What is CAR-T Cell Therapy?

Learn more about CAR-T cell therapy and how it treats r/r FL

What is CAR-T cell therapy?

CAR-T is a type of immunotherapy which involves collecting and using your own immune cells to treat the cancer. The CAR in CAR-T stands for chimeric antigen receptor, and the T stands for T cell.

What can CAR-T cell therapy treat?

CAR-T cell therapy can be used to treat certain blood cancers, including relapsed or refractory follicular lymphoma (r/r FL).

How does CAR-T cell therapy work?

CAR-T cell therapy involves genetically modifying your T cells in the laboratory. The CAR gene, which codes for a receptor that helps T cells attach to a specific cell antigen, is added to the T cells. The CAR-T cells are then infused back into your body to target the cancer cells.

What should I expect with the CAR-T cell therapy process?

  1. Your T cells will be collected via blood through a process called leukapheresis, where your white blood cells are removed from your blood. This process typically takes 3 to 6 hours
  2. The T cells will be reprogrammed into CAR-T cells at a specialized manufacturing facility. The process usually takes 3 to 4 weeks, but timing and manufacturing outcomes can vary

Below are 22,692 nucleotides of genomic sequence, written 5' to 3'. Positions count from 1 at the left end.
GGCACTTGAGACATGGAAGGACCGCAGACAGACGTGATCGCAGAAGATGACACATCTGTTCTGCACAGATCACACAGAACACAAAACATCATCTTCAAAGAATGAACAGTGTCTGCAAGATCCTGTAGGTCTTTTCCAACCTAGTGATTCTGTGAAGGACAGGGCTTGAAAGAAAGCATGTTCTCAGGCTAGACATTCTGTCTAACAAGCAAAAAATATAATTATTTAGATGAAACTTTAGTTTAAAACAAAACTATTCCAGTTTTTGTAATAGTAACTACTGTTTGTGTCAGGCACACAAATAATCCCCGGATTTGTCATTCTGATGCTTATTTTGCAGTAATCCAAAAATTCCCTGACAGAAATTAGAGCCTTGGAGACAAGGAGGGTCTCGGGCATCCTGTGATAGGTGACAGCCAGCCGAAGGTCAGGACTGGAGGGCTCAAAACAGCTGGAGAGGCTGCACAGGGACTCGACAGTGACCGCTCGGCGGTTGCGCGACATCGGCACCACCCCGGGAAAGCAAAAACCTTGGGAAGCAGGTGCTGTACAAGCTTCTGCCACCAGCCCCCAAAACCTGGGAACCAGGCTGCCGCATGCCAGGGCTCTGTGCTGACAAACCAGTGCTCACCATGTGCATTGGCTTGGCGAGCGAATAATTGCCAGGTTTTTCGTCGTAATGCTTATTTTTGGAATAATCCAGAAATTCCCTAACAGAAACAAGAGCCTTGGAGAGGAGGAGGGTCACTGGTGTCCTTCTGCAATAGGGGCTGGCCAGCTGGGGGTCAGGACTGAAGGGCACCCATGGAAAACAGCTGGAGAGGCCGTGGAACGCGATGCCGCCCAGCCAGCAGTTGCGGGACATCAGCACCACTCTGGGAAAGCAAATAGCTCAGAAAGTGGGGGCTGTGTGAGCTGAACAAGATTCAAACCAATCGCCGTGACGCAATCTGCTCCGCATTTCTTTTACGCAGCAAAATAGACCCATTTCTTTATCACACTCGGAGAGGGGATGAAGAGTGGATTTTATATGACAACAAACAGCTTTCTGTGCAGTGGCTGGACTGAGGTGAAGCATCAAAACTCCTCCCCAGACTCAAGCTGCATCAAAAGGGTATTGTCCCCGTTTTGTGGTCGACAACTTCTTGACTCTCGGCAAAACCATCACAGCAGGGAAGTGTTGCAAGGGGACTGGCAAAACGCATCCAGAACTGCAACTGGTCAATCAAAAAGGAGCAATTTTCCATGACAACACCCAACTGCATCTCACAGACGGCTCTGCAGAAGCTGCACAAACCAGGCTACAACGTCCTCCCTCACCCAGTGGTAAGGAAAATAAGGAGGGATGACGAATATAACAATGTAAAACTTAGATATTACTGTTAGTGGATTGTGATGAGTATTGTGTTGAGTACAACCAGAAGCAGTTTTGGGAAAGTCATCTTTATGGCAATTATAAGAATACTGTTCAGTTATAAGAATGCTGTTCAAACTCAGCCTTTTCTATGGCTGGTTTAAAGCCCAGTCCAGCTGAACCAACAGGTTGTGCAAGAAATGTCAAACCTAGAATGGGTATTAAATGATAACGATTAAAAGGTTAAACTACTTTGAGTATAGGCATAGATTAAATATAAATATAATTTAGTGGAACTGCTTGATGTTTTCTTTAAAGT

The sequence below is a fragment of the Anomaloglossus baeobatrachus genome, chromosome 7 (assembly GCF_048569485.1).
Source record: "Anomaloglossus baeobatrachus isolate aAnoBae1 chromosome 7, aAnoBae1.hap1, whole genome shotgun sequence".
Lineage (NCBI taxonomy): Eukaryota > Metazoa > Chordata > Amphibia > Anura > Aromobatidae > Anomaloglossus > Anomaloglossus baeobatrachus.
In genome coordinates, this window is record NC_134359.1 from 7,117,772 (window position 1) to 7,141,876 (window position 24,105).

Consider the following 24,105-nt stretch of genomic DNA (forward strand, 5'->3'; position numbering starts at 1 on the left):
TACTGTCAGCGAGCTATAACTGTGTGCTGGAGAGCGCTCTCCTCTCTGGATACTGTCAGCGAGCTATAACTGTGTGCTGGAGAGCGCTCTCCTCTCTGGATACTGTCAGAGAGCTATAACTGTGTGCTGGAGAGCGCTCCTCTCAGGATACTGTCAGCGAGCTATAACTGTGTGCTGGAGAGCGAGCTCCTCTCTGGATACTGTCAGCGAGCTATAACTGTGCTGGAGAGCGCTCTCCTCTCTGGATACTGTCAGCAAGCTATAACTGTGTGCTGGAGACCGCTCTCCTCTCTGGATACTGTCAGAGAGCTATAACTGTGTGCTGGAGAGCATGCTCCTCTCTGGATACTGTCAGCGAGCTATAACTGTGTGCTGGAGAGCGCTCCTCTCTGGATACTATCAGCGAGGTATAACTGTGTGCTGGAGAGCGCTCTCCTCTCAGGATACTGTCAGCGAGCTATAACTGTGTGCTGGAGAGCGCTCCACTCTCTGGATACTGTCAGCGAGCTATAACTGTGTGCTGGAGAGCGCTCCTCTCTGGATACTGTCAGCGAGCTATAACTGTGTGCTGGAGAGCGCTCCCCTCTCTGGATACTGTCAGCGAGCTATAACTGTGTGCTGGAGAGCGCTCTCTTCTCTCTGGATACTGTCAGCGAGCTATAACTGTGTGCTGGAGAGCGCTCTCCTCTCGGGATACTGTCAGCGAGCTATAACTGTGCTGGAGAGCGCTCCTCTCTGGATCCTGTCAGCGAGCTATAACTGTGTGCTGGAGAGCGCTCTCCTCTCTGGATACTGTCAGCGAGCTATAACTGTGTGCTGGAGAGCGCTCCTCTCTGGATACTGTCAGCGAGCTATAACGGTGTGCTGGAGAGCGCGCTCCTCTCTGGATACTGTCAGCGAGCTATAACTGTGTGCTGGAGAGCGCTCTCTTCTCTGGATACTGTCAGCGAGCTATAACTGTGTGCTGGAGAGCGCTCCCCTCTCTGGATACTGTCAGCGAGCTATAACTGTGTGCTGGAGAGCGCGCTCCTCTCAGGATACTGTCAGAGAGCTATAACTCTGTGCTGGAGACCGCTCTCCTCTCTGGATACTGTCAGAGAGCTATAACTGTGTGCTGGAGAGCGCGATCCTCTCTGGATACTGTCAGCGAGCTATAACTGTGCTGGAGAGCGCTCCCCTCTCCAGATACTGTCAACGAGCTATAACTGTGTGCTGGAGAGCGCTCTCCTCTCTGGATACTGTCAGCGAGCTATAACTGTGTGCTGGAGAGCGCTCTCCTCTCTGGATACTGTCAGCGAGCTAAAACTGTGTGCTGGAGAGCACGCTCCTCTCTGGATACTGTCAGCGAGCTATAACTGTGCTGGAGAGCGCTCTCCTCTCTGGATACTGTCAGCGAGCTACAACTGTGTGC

3. Once your treatment team decides you are ready, you will receive your CAR-T cells through a single infusion that takes less than 30 minutes. Before your infusion, your doctor will decide if you need a short course of chemotherapy to help prepare your body for CAR-T cells

How does CAR-T cell therapy differ from traditional therapies?

Unlike traditional chemotherapy or allogenic stem cell transplant, CAR-T is a type of immunotherapy, called CAR-T cell therapy or chimeric antigen receptor T cell therapy. CAR-T is made up of your own T cells that have been reprogrammed to better detect and destroy cancerous (and normal) B cells in the body.

One of the benefits of CAR-T cell therapy is that you only need one infusion of the engineered T cells. This means the potential of no more multiple intravenous infusions or daily oral medications.

Trish, an actual patient, who was compensated for her time.